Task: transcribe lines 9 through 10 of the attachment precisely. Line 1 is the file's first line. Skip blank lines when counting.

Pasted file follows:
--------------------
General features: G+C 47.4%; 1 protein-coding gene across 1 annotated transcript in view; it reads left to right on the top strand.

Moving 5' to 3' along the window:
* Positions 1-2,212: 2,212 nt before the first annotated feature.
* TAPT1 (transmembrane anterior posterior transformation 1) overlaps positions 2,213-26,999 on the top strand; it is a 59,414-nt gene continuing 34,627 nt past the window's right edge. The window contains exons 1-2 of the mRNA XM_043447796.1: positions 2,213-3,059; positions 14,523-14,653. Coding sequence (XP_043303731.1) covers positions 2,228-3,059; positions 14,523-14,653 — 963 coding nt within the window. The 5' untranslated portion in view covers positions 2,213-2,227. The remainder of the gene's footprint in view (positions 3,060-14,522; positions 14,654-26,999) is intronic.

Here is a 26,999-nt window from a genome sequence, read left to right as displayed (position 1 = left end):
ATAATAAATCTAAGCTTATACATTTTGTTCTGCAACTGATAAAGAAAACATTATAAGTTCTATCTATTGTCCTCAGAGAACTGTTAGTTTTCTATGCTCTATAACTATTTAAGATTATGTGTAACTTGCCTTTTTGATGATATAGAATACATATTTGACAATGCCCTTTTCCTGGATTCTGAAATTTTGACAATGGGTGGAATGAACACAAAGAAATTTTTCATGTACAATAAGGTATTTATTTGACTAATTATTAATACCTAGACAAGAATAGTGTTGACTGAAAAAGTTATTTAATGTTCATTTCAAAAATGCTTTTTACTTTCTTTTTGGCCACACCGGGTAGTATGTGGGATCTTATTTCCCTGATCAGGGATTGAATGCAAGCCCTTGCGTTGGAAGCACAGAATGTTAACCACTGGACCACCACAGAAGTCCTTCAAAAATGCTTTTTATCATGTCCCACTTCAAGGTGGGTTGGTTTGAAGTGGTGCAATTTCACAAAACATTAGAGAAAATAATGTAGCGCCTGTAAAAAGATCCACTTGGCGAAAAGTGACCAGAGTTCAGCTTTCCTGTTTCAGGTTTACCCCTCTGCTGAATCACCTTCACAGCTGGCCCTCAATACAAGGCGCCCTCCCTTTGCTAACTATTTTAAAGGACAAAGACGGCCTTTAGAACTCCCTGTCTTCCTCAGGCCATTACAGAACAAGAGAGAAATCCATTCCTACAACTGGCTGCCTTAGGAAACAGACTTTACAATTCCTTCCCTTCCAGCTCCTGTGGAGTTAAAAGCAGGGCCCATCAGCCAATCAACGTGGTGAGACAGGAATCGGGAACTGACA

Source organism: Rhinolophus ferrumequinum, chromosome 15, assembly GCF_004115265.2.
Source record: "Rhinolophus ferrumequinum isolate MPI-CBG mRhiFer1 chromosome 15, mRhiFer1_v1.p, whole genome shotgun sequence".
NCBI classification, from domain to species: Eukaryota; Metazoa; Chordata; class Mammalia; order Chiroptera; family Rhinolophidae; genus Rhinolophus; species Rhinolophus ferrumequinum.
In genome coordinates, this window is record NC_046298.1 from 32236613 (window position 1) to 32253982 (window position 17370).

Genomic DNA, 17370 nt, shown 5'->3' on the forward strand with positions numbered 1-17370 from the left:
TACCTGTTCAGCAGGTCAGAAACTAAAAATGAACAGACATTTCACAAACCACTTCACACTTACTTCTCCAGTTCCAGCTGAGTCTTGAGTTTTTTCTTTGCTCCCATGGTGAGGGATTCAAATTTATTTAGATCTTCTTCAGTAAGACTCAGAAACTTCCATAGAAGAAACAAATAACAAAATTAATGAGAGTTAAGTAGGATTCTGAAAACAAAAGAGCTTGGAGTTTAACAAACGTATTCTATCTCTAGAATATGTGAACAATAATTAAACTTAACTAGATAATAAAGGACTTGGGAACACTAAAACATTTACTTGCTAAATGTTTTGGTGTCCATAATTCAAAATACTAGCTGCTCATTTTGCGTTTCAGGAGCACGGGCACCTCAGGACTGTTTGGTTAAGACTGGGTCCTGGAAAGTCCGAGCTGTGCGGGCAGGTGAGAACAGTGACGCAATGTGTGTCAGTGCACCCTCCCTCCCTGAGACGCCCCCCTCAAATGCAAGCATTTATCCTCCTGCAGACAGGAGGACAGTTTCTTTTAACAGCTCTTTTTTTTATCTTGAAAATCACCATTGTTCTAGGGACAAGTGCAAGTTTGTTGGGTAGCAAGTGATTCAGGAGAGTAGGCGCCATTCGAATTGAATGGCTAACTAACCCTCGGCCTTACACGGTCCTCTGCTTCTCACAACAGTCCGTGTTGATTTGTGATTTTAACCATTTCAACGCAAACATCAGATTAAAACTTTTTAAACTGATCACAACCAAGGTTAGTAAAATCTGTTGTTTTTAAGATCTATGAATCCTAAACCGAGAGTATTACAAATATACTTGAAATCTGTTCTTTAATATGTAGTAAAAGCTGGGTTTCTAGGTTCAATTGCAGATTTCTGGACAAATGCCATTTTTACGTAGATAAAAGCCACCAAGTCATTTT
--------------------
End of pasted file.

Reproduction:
NCBI classification, from domain to species: Eukaryota; Metazoa; Chordata; class Mammalia; order Chiroptera; family Rhinolophidae; genus Rhinolophus; species Rhinolophus ferrumequinum.
In genome coordinates, this window is record NC_046298.1 from 32236613 (window position 1) to 32253982 (window position 17370).